In many ways, the Month of November brought with it optimism and improved performance through a number of industries. A substantial portion of this consumer enthusiasm has been credited to the election of Donald Trump as the next president of the United States — in what is becoming known as Trump Bump. However, the Trump Bump that was expected to materialize in the housing market did not show itself in the area of signed contracts that represent pending home sales. In fact, the month of November recorded a decline of 2.5 percent in the area of pending home sales across the nation.
According to most experts, the primary influence on this decline is the introduction of higher mortgage rates. This 2.5 percent decline comes on the heels of a prediction by industry analyst that there would actually be an increase of nearly a half of one percent. Actually, the latest decline places the current index is 0.4 percent lower than it was the same time last year.
In addition to the rising mortgage rates, the lack of available homes is also an influencing factor. While those homes that are selling are generally sold at or above asking price, there are simply not enough homes to meet the demand. The diminished inventory has potential home sellers reluctant to put their homes up for sale out of fear of not being able to find a replacement home in time. Additionally, the rising mortgage rates have potential sellers pondering the difficulty of securing new mortgage rates that will be as low as the ones they currently have. The combination of higher rates and fewer homes has placed a lot of sellers in a holding pattern — with no end in sight.
The fact that buyers are currently faced with a complex dilemma, in which home prices are steadily climbing across the nation, in addition to higher mortgage rates, has resulted in fewer home shoppers being able to put properties under contract.
From a regional perspective, the only area in which home sales experienced a slight gain was in the Northeast region — which was up 0.6 percent over October, and a whopping 5.7 percent from the same time a year ago. It was the West that experienced the most emphatic decline, being down 6.7 percent from the previous month, and being down one percent from the previous year. While the Midwest was not hit has hard as the West, it still experienced a decline of 2.5 percent in comparison to the previous month, and a 1.3 percent decline from the same time last year.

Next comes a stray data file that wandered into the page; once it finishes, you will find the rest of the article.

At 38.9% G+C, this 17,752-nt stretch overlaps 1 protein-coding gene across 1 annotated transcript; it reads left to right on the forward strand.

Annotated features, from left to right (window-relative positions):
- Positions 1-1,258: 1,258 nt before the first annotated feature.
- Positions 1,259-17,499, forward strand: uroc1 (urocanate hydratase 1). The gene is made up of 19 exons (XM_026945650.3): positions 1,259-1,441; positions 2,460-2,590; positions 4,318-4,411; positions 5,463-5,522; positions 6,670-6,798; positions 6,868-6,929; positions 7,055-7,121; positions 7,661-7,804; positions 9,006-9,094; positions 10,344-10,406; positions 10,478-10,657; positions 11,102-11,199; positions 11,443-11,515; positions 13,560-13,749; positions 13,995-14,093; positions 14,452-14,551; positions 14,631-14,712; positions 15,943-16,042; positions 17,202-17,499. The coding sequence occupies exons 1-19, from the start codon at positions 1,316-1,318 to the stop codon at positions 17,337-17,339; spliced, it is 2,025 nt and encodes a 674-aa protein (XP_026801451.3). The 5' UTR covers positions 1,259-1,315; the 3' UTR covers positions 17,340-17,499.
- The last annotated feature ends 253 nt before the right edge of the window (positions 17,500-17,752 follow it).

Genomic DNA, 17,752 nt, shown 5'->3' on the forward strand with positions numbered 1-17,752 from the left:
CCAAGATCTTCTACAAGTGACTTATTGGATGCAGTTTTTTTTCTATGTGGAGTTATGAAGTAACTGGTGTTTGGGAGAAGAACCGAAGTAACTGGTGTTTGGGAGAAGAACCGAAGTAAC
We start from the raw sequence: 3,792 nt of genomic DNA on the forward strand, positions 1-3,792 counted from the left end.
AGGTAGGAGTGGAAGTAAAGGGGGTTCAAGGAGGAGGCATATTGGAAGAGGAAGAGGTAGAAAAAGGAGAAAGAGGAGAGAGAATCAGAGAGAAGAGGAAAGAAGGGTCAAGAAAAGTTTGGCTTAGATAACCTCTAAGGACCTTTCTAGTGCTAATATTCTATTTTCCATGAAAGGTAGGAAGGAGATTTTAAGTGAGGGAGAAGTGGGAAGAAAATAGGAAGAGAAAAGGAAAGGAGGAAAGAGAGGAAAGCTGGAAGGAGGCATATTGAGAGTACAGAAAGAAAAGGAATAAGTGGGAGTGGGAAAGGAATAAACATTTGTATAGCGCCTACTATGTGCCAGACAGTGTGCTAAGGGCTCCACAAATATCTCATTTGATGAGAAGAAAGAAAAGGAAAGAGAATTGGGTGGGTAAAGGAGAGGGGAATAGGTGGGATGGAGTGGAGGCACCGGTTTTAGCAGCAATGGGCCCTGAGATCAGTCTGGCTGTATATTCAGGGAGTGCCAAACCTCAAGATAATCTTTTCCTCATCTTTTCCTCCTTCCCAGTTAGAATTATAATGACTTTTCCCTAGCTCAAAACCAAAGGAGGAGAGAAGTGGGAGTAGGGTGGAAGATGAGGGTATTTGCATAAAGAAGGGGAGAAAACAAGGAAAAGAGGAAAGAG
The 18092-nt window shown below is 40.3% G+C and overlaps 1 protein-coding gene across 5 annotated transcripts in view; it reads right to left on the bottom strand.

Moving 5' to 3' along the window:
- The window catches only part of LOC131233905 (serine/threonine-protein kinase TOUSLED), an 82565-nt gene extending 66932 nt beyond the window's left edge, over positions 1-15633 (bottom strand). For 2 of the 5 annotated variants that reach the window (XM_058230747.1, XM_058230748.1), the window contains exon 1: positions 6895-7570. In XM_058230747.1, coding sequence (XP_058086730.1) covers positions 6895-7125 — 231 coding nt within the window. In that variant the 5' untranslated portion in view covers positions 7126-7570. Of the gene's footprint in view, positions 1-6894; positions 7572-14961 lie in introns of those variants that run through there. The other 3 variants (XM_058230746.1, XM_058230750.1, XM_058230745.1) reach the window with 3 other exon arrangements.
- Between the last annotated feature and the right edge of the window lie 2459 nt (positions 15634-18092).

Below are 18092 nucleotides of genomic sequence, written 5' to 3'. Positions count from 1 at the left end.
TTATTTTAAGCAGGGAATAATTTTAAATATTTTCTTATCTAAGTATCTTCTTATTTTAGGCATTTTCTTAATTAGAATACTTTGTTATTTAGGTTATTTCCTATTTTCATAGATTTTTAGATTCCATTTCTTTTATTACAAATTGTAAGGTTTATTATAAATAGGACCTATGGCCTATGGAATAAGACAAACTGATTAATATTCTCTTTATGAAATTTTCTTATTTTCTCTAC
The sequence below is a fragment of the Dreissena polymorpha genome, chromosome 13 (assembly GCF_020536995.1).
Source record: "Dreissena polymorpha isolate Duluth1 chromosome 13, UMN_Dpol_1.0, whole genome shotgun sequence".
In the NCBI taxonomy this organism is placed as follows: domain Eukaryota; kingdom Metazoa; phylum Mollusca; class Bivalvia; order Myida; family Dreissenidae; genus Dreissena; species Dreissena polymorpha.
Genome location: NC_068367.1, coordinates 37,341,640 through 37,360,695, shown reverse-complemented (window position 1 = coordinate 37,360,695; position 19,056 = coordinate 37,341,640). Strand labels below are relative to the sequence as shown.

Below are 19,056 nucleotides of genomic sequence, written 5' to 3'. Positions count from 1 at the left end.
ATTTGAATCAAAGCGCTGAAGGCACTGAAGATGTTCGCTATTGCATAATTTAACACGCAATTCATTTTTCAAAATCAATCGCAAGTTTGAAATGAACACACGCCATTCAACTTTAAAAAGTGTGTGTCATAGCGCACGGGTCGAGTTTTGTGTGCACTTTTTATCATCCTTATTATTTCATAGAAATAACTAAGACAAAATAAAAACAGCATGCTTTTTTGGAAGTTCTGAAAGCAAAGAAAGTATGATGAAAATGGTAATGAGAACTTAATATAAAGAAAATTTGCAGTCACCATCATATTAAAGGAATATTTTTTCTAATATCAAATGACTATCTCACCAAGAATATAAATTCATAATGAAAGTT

As prices continue to rise, affordability is definitely becoming an increasing concern; however, many economists are optimistic that continued strong job growth the tight supply could continue to cause the housing prices to rise over the foreseeable future.
While the nation is experiencing a collective decline in pending sales, there are some local areas that are expecting things to turn around in the coming year. The vice president of lending at Bay Capital Mortgage, Tolbert Rowe, has iterated that he expects the sales in the area he serves in rural Maryland to increase over the next year. The logic that supports his optimism is related to the fact that many people in the area are experiencing significant increases in rent. As rental prices rise, it is likely that many renters will look to enter into the housing market in order to justify their high monthly payments with ownership. It is not clear exactly how this new surge in buyers will be accommodated with it already being a deficiency in inventory. There are still limited places on the Eastern Seaboard in which a home can be purchased with mortgage payments that are comparable to existing rent payments. In some cases, it is even possible to acquire mortgage payments that are actually less than rent payments in the area.
Experts believe that these existing pockets of affordable housing will remain intact as long as mortgage rates can be kept in the 4.5 percent range or less.
As of now, experts do not have any short solutions for the problem in declining home sales. To say that the decline experienced during November has proven to be a disappointment would be a gross understatement. With the momentum that the presidential election had provided to the national economy, in general, it is somewhat deflating that the enthusiasm has not carried over into the housing market.
While current homeowners are experiencing record increases in the value of their homes, it is likely that even those who would like to sale to cash in on the increased value will be forced to second guess the move. A substantial amount of homes that are being sold are selling at or above the asking price; however, the fact that there is not enough homes to meet the demand means that selling your home could leave you without a place of your own. Most homeowners are simply not willing to take that risk.
One temporary solution to the problem in the short-term is to find ways to lower mortgage rates, which is not likely, with the raised interest rates by the Federal Reserve. Lowered interest rates would provide the relief necessary to lower mortgage payments, easing the concern about affordability. However, it does not solve the bigger problem of a diminished inventory. Based on the current available data, the decline in pending home sales will likely continue in the foreseeable future.
It is not clear if the construction of new homes will pick up any time soon. It is likely that contractors and developers may sit tight during the first couple of quarters of the new administration to observe how things play out. While the optimism associated with President Elect Trump is extremely high, it does not take but one major geopolitical occurrence to completely shift the overall climate to one of pessimism. Real estate professionals and active homebuyers will have to continue to execute remarkable patience and due diligence to work their way through this tight market. It is needless to say that 2017 will be an interesting year for the housing market.